Many people today say they don’t believe in miracles.  They also deny Jesus, God, and eternity.  Years ago I was one of those people.  I wanted to be an atheist, tried to be an agnostic and failed miserably at both.  If God did not exist why was I on my knees in a drunken stupor begging God to heal me?  If Jesus was just a myth like Santa Claus why did I talk to him like a friend when I wanted to end my life?

Yes I believed, but I refused to accept my miracle.  It was right there in front of me for years , but I was not done with the pain and self-loathing.  I wanted to beat up on myself for a while longer.  It gave me satisfaction to be a victim.  The floor of my bottom had a trap door that I wanted to explore.  Let’s kick me around and refuse my miracle a little bit longer.

But, you see, the God which I rejected did not give up.  Every night on my knees in a drunken stupor, God held my hand listening to me, comforting me, showing me the way to accept grace and mercy.  I tearfully forgave myself and accepted life, eternal life.  Miracles still happen today.  I claimed mine.  Millions of others like me, addicts and drunks clean and serene, are each and every one the story of a miracle.

“What Jesus did here in Cana of Galilee was the first of the signs through which he revealed his glory; and his disciples believed him.” (John 2:11 NIV)

I believe him too.

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the awakening

 

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The ugliness in the world somehow seems much uglier than it did yesterday.  The darkness of a government missing its moral compass is darker.  The inequalities gripping humanity appear more unequal.  What happened to my complacency and my acceptance of this status quo?  I did not ask to be made aware.  I was happy with a world that accepted me.  I was content to just fit in and be unnoticed.  Then he came along.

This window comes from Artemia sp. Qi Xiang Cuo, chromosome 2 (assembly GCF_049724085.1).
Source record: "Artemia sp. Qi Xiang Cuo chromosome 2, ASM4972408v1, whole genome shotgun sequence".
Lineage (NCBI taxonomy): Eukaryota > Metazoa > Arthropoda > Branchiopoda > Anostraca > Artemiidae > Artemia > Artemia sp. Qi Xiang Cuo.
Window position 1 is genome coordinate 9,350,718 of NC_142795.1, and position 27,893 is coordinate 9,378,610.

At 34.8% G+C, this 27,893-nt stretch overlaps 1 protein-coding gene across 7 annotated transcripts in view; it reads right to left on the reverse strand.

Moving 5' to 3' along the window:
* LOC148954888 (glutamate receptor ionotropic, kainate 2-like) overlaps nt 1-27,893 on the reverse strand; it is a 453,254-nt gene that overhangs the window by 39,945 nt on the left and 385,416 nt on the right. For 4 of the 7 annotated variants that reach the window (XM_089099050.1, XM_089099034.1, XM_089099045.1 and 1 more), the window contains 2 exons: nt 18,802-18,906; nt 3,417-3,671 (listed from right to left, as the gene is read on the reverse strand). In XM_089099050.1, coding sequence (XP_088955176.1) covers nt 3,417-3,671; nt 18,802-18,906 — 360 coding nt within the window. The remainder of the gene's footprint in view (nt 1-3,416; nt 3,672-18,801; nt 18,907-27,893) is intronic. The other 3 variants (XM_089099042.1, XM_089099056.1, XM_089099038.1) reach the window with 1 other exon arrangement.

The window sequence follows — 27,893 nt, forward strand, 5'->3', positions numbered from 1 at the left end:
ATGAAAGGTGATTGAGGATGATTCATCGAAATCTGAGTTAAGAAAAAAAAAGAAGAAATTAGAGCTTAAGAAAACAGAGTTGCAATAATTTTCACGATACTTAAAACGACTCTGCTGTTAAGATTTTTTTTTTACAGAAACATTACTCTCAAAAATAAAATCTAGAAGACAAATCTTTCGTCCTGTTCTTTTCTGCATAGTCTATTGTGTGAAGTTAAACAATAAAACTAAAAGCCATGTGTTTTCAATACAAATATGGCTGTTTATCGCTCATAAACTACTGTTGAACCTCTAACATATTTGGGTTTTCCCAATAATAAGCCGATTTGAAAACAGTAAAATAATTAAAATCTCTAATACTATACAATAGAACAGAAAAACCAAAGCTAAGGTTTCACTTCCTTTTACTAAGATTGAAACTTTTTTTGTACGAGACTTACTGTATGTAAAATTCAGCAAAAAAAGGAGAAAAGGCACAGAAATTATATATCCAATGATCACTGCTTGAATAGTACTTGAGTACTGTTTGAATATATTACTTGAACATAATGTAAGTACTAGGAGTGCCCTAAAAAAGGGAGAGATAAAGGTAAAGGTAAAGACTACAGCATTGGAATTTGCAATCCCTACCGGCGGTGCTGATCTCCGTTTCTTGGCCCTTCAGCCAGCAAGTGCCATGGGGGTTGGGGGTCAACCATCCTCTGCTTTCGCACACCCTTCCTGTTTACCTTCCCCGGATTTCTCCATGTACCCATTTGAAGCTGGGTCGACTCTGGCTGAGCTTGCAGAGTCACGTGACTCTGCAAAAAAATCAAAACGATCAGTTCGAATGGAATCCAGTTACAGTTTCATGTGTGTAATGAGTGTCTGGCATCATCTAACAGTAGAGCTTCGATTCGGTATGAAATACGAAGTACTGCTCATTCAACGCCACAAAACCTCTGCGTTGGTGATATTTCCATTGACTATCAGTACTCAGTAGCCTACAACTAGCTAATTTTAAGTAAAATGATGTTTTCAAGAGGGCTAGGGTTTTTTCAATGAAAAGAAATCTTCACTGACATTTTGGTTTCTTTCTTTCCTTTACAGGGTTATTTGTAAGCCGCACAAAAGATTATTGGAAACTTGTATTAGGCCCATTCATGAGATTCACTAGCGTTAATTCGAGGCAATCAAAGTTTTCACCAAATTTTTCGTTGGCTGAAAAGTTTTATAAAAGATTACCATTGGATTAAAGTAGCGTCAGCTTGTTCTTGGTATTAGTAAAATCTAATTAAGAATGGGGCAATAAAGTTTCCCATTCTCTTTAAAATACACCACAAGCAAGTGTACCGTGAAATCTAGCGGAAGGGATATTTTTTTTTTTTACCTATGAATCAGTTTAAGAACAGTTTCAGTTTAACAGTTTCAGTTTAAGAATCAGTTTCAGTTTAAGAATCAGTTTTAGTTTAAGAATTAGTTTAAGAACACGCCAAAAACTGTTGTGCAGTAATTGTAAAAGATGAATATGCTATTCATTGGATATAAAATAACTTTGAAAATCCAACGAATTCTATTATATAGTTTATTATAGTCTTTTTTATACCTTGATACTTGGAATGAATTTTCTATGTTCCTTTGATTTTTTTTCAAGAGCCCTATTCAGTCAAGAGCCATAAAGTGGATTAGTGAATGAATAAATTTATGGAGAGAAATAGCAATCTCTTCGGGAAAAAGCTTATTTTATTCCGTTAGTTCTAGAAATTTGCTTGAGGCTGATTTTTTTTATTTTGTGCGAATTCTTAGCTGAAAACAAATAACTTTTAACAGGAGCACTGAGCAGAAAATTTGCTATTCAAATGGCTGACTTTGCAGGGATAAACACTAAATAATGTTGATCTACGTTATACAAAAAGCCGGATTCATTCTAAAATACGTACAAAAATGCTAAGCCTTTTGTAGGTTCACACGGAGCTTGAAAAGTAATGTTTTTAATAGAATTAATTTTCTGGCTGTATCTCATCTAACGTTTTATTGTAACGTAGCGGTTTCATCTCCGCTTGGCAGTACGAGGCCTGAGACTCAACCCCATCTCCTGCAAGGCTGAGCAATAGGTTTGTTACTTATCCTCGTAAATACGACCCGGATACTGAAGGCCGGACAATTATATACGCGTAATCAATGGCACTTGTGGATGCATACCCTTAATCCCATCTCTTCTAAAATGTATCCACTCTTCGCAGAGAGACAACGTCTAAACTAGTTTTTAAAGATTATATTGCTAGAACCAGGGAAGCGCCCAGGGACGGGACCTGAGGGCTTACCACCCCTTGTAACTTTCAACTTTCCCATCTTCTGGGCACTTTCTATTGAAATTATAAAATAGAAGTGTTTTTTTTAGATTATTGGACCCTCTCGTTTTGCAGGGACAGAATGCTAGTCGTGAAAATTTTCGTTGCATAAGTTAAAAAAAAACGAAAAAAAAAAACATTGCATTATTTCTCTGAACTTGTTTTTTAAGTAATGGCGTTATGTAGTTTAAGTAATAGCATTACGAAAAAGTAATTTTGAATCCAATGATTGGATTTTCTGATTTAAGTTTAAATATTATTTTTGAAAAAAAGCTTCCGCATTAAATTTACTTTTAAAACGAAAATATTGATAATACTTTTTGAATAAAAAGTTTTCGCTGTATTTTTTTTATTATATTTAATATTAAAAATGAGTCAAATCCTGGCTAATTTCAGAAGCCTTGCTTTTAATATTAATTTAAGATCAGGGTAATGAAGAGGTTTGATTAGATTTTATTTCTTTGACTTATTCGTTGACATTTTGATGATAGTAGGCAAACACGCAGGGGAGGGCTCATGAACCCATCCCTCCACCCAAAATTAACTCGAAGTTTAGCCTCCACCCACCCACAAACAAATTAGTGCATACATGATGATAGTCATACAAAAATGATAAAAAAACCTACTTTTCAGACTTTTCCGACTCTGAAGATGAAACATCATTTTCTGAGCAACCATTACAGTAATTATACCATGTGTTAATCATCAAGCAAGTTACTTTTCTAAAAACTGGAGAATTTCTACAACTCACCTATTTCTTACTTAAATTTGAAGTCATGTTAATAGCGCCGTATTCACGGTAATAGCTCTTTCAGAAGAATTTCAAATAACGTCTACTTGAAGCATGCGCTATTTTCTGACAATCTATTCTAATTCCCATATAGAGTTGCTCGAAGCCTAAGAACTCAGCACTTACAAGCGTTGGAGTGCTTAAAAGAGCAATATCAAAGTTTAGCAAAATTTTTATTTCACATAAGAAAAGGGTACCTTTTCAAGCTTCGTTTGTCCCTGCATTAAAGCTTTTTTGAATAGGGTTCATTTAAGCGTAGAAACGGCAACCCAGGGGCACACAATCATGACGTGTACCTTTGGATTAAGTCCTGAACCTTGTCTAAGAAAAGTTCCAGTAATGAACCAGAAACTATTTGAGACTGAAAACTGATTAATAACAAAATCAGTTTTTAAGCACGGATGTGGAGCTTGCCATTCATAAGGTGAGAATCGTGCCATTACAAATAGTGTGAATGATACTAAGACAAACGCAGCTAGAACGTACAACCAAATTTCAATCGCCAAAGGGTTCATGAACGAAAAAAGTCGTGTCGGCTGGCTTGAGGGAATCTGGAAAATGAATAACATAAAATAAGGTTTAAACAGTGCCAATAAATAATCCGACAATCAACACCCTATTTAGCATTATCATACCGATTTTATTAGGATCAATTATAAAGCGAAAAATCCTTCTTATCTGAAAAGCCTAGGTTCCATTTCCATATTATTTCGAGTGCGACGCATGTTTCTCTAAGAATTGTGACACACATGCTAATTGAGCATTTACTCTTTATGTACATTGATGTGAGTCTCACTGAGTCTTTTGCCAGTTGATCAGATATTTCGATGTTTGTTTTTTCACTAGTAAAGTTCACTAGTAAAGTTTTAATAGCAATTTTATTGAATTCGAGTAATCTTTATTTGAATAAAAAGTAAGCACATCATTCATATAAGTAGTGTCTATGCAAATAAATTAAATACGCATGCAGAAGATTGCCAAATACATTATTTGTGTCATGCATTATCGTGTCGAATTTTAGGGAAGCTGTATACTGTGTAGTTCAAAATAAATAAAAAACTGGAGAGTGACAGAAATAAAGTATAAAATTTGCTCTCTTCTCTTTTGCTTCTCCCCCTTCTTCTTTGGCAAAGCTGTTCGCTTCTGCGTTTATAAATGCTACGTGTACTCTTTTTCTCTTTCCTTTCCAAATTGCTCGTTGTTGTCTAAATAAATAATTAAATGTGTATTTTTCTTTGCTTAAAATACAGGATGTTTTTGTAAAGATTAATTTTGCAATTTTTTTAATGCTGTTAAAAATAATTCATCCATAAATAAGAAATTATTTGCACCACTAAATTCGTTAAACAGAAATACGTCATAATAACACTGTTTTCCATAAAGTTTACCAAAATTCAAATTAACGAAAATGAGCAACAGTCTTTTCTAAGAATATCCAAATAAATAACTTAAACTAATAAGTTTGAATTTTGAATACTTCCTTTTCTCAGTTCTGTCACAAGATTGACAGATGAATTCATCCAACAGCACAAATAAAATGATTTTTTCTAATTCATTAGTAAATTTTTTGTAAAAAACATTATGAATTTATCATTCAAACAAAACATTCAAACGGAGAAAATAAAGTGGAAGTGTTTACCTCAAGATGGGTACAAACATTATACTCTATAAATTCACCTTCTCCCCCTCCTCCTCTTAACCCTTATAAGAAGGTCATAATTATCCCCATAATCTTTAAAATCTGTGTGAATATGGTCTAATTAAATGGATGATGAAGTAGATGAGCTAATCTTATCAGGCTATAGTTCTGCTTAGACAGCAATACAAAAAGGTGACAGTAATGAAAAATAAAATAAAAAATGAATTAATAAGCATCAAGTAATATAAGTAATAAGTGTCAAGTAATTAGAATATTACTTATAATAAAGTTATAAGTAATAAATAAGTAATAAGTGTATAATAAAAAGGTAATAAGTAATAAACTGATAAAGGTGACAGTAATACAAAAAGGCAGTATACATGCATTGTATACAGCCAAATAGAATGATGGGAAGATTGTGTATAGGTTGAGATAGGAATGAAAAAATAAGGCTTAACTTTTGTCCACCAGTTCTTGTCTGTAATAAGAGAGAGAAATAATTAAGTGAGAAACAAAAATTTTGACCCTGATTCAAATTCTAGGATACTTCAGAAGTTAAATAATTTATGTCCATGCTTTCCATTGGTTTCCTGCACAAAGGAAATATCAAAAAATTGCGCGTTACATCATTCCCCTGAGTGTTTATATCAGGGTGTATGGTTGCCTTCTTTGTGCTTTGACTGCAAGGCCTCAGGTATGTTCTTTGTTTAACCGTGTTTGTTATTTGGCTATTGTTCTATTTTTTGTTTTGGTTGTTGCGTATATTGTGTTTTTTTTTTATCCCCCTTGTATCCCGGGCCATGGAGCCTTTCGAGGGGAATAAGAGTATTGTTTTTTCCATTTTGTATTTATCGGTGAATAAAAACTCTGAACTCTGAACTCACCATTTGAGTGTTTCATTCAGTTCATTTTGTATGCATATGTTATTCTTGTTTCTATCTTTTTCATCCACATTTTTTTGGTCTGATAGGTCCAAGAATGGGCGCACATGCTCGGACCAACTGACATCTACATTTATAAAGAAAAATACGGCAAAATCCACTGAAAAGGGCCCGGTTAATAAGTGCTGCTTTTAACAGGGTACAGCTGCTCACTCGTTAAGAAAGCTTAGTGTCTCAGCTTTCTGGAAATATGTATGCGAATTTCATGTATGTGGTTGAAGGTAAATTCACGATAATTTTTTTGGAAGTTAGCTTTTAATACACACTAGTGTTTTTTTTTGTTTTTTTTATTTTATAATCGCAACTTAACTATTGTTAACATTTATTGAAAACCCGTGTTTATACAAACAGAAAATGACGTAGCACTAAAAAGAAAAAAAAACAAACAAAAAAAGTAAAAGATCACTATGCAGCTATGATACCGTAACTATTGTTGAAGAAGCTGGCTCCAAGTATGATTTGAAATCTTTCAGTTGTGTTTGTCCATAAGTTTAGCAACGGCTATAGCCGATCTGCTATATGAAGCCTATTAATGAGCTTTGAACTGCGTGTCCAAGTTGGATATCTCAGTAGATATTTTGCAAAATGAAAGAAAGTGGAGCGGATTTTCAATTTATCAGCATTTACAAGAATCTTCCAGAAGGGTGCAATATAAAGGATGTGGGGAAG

Then he came along and changed my life forever.  Minding my own business casting my nets, this preacher man walked by and said to my brother Andrew and me, “Follow me, and I will make you fishers of men.”

Who is this stranger?  Does he really believe I am going to leave my nets and my boat and walk away from my wife, my children?  What does he want?  What does he mean by ‘fishers of men’ and why is my brother abandoning his nets also and turning our boat over onto the beach?  Why are we doing this?  

Look!  There are James and John with their father Zebedee mending nets on their boat.  This stranger is calling to them.  They, too, are dropping their work to slosh through the water to join us.  He says we are going to be his followers, his disciples.  We are going to preach at Capernaum and everywhere in Galilee.  Preach what?  Who is this man who calls himself Jesus?  Just yesterday I was content to simply fish and mend my nets, but now he wants us to be fishers of men.

Simon Peter, Andrew, James and John encountered a dilemma on that day nearly two-thousand years ago working their trade on the Sea of Galilee.  What would you have done?  How about me?  My spouse would definitely not understand and my friends would think I’ve had too much to drink.  And what about the neighbors?  “Yeah,” they would chortle, “Larry just left the mower in the yard, joined Joe and Bobby following some guy who said, ‘Follow me and I will make you fishers of men. He’s bonkers! ‘”

Everyone of us has had our day in the boat just fishing and easing along through life when Jesus appears on the shore beckoning us to follow.  It happens unexpectedly, doesn’t it?  He says our nets will catch something bigger and better than anything our dreams could imagine.

Jesus said in Matthew 4:19, “Follow me and I will make you fishers of men.”

Folks, that’s not a request.  It’s a command.